BARRIERS AND SOLUTIONS
Stakeholder interviews in the report show that users' interest, management support, and intercompany communications rank as
the number-one challenge in global SMM. Differences in culture and language, legal and regulatory issues, and technology adoption
tie for number two.
User buy-in Engaging the support of the appropriate individuals, particularly senior management with meetings responsibility, often poses
the most difficult barrier to overcome. Hurdling this critical barrier will determine the level of overall success of the
Cultural and language differences Consolidating and coordinating programs across multicultural groups presents unique challenges. Language differences, as well
as disparities from region to region in meetings practices and terminologies, pose clear obstacles to successful meetings
management. Effectively crossing boundaries of language, nationality, or geography requires a basic awareness of any unfamiliar
cultures that are likely to be encountered—before starting the process.
Legal and regulatory issues Another significant barrier to the successful implementation of a global SMM program centers upon corporate operational accountability
and regulations. Pharmaceutical regulations outside of the United States vary by country, says Advito's Odom. In Europe,
the regulations are especially stringent. As a result, some companies have experts within each country who must be contacted
by the meeting planner. This is particularly true when attendees come from several different countries and all regulations
have to be reviewed to ensure compliance with the strictest regulations.
Technology acceptance, adoption, availability Technology simultaneously represents one of the greatest challenges to and one of the highest potential gains in cost savings
and baseline success tracking. Most critical to success is the technology tool's data-capture component. Establishing a baseline
for the scope of the organization's global meetings spend and vendor usage is imperative to the determination of savings and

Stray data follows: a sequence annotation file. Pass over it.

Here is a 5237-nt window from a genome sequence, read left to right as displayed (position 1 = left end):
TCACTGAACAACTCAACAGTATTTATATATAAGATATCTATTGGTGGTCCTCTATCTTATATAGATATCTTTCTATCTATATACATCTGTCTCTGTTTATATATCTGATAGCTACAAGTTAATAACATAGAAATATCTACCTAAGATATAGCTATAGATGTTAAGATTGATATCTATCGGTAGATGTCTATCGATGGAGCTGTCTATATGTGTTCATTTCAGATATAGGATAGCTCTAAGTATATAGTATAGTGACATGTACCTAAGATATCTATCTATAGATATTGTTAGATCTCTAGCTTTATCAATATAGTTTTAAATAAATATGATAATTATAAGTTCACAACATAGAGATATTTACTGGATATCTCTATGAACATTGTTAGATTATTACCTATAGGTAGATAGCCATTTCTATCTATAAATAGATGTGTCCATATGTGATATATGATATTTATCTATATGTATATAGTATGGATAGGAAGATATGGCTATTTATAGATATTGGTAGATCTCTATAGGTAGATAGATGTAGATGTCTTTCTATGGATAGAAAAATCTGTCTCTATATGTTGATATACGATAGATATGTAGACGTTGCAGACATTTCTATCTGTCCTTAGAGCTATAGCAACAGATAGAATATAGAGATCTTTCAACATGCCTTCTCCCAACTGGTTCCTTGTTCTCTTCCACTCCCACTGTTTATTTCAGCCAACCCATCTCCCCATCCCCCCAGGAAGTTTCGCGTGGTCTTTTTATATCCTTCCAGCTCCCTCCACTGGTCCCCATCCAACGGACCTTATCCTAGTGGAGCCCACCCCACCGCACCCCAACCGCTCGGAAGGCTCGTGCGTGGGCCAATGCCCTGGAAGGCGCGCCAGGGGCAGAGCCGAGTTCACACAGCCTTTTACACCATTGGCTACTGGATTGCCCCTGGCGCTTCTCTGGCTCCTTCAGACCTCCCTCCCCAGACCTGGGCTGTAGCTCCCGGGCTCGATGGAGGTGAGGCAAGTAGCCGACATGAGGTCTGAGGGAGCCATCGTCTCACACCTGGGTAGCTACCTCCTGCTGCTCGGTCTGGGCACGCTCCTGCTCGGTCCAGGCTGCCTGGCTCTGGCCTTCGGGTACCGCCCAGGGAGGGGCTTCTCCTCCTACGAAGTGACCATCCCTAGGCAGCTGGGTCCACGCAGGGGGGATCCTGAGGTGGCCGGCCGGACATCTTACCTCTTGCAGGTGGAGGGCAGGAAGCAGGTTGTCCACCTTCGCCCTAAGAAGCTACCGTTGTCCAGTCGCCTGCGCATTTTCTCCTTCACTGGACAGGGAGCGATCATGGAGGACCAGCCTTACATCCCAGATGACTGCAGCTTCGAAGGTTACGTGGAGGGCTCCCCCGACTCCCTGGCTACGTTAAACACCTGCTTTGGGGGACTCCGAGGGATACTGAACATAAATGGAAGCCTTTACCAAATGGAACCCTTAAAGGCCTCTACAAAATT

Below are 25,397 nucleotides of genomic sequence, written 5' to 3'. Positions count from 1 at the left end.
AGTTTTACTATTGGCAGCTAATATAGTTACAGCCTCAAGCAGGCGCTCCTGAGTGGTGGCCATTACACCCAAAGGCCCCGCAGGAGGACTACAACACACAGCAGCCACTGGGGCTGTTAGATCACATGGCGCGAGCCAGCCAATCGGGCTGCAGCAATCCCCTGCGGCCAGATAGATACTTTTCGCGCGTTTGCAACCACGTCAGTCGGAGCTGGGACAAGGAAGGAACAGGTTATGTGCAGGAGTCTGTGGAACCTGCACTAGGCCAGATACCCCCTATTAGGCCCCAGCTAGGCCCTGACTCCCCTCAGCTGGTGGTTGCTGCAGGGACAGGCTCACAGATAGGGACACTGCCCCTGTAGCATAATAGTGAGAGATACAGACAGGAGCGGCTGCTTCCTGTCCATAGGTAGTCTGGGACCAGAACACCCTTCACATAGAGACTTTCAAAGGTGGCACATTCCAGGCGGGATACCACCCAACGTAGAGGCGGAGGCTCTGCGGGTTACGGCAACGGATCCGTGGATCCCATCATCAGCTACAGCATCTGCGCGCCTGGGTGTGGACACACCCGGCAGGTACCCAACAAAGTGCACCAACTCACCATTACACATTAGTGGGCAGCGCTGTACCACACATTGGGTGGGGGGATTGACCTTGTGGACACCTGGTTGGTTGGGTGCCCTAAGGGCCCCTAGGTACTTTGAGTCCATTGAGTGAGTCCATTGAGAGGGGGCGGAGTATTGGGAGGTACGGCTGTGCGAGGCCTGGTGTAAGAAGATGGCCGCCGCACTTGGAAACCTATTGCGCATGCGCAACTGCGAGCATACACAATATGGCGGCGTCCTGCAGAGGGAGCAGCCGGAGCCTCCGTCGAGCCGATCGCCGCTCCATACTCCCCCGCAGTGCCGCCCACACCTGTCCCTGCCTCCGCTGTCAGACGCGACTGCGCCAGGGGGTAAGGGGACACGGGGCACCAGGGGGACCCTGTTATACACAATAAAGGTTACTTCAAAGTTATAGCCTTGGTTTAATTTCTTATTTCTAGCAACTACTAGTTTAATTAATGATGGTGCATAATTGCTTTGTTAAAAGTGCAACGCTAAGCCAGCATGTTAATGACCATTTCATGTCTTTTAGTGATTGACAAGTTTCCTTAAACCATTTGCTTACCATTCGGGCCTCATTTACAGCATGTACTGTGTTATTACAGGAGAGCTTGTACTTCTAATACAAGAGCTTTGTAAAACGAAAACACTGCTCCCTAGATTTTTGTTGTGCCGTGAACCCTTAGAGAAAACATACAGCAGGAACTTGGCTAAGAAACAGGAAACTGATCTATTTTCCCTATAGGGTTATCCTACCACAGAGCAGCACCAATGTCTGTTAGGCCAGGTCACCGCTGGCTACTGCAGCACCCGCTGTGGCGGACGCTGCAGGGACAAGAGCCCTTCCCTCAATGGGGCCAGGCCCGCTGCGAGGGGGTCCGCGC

successes gained year over year.
Finances and funding In many global organizations, meetings costs and processes are not within the focus of finance and senior management. Gaining
the collective awareness of finance, procurement, and senior management requires extensive fact-finding and data collection
to present a preliminary meeting-cost overview.
CONVERGENCE OF MEETINGS AND PROCUREMENT
The rising need for cost containment in the meetings management arena is leading to more procurement department involvement
in the buying of meeting services and contract negotiations.
Procurement is always looking for additional areas where the organization may save money, and meeting spend is one of the
last areas of unmanaged spend within organizations. Shifting the negotiation and hotel-contract process to procurement often
begins data consolidation initiatives as well. Double-digit savings have been reported by organizations involving procurement
in meeting negotiations.
ROI FOR MEETINGS
Demonstrating the return on investment (ROI) for meetings is increasingly becoming the measure of meeting value. ROI is defined
as the measure or accountability that answers the question: Is there a financial return for investing in a meeting? The answer
involves capturing the fully loaded meeting costs, converting data into monetary values, and determining the outcome of the
meeting on the value.
"Our clients are looking to measure ROI against their overall investment in resources," says Mary MacGregor, vice president,
BCD Meetings & Incentives. "They are looking for a positive return based on measuring the savings in actual meeting spend
as well as negotiated savings with vendors. We have also been able to offer a solution that measures the ROE (return on the
event) their meetings. In these cases, we survey attendee attitudes and knowledge pre-and post-event to evaluate the impact
of the meeting on key business initiatives. Both measurements provide important data to support meeting and event programs."
A number of consistent trends and best practices are at the heart of successful meetings programs in Europe:
Create collaborative event groups or a global event council Develop a working community of individuals that is empowered to align processes and best practices across the organization.
Ensure that the global SMM program includes representation by meeting-coordination members from cross-functional and multicountry
Ensure group efforts involve overarching strategies of the organization Collective buy-in among the meetings professionals of the organization will better drive senior management buy-in of proposed
meetings policies and procedures. The involvement of the procurement and finance departments ensures visibility within the
organization for the cost effectiveness and savings of the centralized meetings management program.
Balance local success with global strategy Local meetings management ensures awareness of market idiosyncrasies by stakeholders from local MICE teams. It also increases
the buy-in with the global initiatives for capturing data in centralized spend categories. The contributions of all markets
are represented in the big picture.
Share information The speed of change in today's economy—and in the meetings industry itself—requires the effective sharing of organizational
information. Communication is key to the cohesive behavior of the meetings management teams.